The shrinking of biblical and theological knowledge in the American culture has also occurred in evangelical churches. Whatever the level of Bible reading and meditation was in earlier generations before now, it seems that the current levels are low. This means that we retain culturally the frameworks and vocabulary of Christianity while having lost touch with their substance. In other words, people can still talk like Christians as in a masquerade (but they don’t know they’re in costume). Newer Christians can even adopt the language of mature experience with God, though they have not been there personally.

English Bible translations have unintentionally helped to drive a wedge between Christian substance and the language of everyday conversation and thought. I find myself frequently having to adjust words and insert definitional phrases for words that I’m pretty sure my children don’t understand when we read the Bible. Certainly we must continue to use large words that carry theological weight: propitiation, justification, atonement, righteousness, regeneration, trinity, incarnation, and redemption (among others I can’t think of right now). Each of these stands for a definite doctrinal teaching of the Bible that must be explained, grasped, and repeated using special terminology. I don’t think that other terms will do for describing these realities of salvation and God.

The terms that are distinctly religious but don’t seem to communicate any longer are a distinct category that causes me concern. These words are repeated in Christian songs and discourse regularly. Many times I stop and ask myself what the term really means. I ask students what they mean when they say, for example, “It’s for God’s glory.” I reply: “What do you mean by glory?” They don’t have a clue. They really mean that that the event or decision in question somehow serves God’s purposes. If so, then let’s just say that. My concern is that we have settled for using as jargon the Christian terminology because it seems rightly religious, not because we understand or intend the actual meanings these terms stand for.

My list of seven troublesome words and brief explanations is below, with suggested alternatives. Feel free to consider them for yourself and wonder about the continuing usefulness of these terms that most non-Christians have no idea what we’re talking about. Many Christians are foggy on the meaning as well. This is an appeal for clarity in our communication.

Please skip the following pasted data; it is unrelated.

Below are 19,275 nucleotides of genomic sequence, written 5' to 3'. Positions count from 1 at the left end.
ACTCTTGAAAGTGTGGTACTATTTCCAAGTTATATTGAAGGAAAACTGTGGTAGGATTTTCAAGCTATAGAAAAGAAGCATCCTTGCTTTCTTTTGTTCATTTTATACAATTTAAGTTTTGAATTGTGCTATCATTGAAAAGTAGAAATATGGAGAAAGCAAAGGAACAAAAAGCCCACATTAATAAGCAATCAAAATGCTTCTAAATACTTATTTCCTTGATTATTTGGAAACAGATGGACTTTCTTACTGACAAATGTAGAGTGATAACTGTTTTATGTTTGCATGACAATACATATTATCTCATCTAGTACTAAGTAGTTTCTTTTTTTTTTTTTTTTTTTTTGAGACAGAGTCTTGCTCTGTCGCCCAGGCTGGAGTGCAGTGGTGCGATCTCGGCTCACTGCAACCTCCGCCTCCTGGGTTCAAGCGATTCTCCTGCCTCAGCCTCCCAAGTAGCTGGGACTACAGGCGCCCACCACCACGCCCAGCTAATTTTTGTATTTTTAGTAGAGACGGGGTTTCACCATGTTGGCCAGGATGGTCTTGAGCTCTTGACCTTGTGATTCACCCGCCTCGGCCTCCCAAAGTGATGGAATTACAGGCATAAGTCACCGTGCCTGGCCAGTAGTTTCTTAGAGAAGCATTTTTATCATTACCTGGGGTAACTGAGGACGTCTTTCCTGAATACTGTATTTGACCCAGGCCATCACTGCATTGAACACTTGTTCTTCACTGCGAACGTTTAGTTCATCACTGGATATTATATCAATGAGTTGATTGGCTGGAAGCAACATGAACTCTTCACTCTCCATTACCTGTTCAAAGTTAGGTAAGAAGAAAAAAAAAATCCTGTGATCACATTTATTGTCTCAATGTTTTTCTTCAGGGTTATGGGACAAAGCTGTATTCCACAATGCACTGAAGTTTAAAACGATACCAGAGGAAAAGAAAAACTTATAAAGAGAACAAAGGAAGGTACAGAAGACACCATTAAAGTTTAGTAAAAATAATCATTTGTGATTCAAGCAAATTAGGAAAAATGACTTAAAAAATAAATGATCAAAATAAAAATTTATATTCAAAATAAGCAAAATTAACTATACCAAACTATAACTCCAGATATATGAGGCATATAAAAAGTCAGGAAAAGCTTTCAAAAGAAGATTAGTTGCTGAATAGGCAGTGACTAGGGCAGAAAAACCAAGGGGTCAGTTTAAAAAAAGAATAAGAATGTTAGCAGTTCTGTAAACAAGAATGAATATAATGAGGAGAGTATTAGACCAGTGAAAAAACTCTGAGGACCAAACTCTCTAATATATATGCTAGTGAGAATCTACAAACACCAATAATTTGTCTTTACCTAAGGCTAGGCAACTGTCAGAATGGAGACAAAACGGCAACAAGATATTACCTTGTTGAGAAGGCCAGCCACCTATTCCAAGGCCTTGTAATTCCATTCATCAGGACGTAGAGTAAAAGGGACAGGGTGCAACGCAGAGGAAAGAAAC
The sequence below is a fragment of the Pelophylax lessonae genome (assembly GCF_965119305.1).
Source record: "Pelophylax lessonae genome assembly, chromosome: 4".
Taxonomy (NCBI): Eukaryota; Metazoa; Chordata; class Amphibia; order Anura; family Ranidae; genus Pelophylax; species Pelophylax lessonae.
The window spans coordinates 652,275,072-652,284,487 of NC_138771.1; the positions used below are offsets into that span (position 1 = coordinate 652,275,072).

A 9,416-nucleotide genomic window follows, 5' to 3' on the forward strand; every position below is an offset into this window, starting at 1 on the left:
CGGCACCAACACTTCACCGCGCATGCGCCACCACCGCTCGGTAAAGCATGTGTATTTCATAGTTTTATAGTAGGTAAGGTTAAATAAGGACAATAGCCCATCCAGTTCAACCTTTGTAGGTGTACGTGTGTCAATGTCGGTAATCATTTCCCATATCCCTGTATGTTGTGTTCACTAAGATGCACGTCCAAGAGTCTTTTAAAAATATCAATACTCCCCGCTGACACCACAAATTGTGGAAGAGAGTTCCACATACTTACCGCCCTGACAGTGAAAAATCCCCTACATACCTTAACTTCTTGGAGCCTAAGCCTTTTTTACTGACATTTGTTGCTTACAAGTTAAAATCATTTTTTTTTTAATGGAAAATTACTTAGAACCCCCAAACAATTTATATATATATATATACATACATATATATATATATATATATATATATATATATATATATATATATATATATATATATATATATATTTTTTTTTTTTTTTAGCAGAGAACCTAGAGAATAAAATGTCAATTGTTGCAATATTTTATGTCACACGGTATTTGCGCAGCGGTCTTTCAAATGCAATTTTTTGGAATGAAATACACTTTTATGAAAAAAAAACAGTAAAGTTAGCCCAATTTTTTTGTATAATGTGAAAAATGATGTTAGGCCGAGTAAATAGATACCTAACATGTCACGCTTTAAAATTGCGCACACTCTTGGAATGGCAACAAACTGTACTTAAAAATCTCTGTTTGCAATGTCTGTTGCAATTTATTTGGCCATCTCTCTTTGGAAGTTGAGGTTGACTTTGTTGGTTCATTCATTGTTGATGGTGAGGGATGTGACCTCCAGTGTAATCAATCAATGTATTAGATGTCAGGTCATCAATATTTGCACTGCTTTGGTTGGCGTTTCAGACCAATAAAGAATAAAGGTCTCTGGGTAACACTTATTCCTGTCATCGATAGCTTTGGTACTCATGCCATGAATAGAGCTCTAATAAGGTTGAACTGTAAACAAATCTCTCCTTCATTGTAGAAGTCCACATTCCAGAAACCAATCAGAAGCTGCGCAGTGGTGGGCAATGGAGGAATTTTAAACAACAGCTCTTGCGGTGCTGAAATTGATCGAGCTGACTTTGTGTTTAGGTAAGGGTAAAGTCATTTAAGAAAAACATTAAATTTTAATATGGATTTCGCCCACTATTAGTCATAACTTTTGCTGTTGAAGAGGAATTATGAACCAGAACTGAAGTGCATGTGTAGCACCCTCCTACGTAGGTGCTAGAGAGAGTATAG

1. Exalt, exalted

I had an idea of this, but I had to confirm it with the dictionary. Why? Because people don’t use “exalt” in conversation about anything unless they are talking about a biblical passage or some topic close to a Christian activity. The word is a strong verb, but the coincidence of using it only for religious talk makes it seem like a religious term. Use of terms in a religious way drives a separation between “normal life” and our thoughts and actions as Christians. Instead of using “exalt” in our songs just because the Bible translations use it, we may do better to say “lift up” or “honor” because these are commonly understandable terms for the same idea “exalt” functions today.

2. Bless, blessed, blessing

I love the idea. The English word comes from blood, as in consecration through sacrifice. In different contexts the meaning may be “happiness” or “to please” or blessings that are “good things.” Is “blessed” different from the normal condition of “happy”? Only Christians use the word because there is a religious background to it in biblical translation. Webster’s Dictionary opened my eyes to the levels of meaning I had no idea about with this word: “1. to make or declare holy by a spoken formula or a sign; hallow; consecrate; 2. to ask divine favor for; 3. to favor or endow; 4. to make happy or prosperous; gladden; 6. to praise or glorify”; etc. We may need to use rich phrases instead of the shorthand of one word: “I want to please God,” “God has done so much good for me,” “God has filled up my satisfaction,” “I desire the best for her,” “May God care for you today.” (Incidentally, the word we have reduced to “bye” and “goodbye” came from the richer “God be with you.”)